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A System that gags whistleblowers

Will the new government find a way to engage?

 

On 21st November, The Economic Times reported, “Within a year and half of Ranbaxy whistle-blower Dinesh Thakur getting $48 million for revealing wrongdoing, there has been a fourfold jump in the number of Indians reporting secret tips about misconduct and fraudulent practices to US regulators.” The paper seems to suggest that the whistleblower spirit is blooming in India, even though US lawyers are clearly linking it to the publicity and reward that the Ranbaxy case generated for Mr Thakur. 

 

In truth, the picture in India is bleak. While martyrs like Satyendra Dubey and Shanmughan Manjunath’s sacrifice, at least, generated public anger and awareness (partly because both came from elite institutions and made the rare decision to serve the people rather than chase a fancy paycheque or Ivy League degree), most whistleblowers in India continue to be harassed and  persecuted. 
 
Consider just one example. Subhash Sawant is a popular union leader from Central Bank of India who led a relentless battle to expose the dubious dealings  of its former chairperson Homai Daruwala. As a consequence of the support lent by Bank insiders to the whistleblower, the charges against Ms Daruwala were proved. The Bank spent Rs70 lakh in defending her through the politically-connected Abhishek Manu Singhvi (he was paid Rs50 lakh in fees). This also made it to the public domain due to Bank union’s efforts.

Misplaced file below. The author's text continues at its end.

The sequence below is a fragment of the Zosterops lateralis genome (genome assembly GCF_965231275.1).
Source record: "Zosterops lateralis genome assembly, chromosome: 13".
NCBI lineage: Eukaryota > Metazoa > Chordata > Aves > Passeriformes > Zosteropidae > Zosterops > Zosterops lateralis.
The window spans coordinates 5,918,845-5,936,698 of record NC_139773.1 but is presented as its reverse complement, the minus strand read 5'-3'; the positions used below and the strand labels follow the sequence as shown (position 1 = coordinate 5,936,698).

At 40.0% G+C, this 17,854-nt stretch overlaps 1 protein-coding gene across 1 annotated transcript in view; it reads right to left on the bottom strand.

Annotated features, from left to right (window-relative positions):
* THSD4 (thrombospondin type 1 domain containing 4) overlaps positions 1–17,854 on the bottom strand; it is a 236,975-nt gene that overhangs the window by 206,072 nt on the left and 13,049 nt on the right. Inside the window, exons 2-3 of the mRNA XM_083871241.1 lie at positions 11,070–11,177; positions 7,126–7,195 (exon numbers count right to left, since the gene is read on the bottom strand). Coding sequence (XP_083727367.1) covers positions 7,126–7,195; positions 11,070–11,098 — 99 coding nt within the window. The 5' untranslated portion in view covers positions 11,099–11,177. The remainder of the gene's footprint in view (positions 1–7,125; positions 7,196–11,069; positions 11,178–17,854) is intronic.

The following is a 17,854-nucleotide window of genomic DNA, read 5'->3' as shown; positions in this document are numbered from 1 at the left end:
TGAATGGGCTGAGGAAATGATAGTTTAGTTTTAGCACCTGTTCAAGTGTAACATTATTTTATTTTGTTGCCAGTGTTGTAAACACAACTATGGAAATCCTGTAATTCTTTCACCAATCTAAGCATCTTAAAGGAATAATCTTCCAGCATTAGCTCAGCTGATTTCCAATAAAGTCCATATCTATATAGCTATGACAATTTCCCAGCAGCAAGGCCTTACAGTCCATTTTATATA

In 2009, Mr Sawant retired from the Bank, but continues to be agitated about the impact of  rising bad loans. He has been creating awareness among the public about how funds are being doled out to chosen industrialists. On 3rd November, Central Bank of India issued him a notice for failing to maintain good conduct as a retired employee and providing ‘misleading information’ to the media about bad loans and their recovery. If the action is taken to its logical conclusion, Mr Sawant’s pension and benefits from the Bank would be affected. 
 
Central Bank of India, has had many controversial chairpersons, including Ms Daruwala, who only got a ‘letter of displeasure’; but it is attempting to silence a bold union leader by threatening his pension. In order to understand why the Bank  wants to silence Mr Sawant,  take a look at the massive bad loans that he has been drawing attention to. 
 
Just 16 corporate groups account for bad loans of Rs4,255 crore. Of these, one particular loan is probably making the Bank’s senior management very jumpy—it is the outstanding of Rs316 crore to Sujana Towers, a company belonging to the recently inducted minister, YS Chowdary, of the Telugu Desam Party (TDP). The Bank claims that Sujana Towers is not an NPA when it is. The table reads like a list of the more outrageous rip-offs of Indian banking by corporate India. It includes the notorious Winsome Diamonds and Forever Diamonds. Three companies belong to the S Kumar group whose promoters continue to be rich, while they owe big money to lenders.
 
Then there is Kingfisher Airlines with dues of Rs365 crore, the Housing Development and Infrastructure Limited and others. 

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COMMENTS

Rangarao Ds

2 years ago

Why not MODI government try to redeem all these substantial NPAs and add to the treasury for nation-building work, instead of chasing the mirage of black money abroad?

Rangarao Ds

2 years ago

Why not MODI government try to redeem all these substantial NPAs and add to the treasury for nation-building work, instead of chasing the mirage of black money abroad?

SuchindranathAiyerS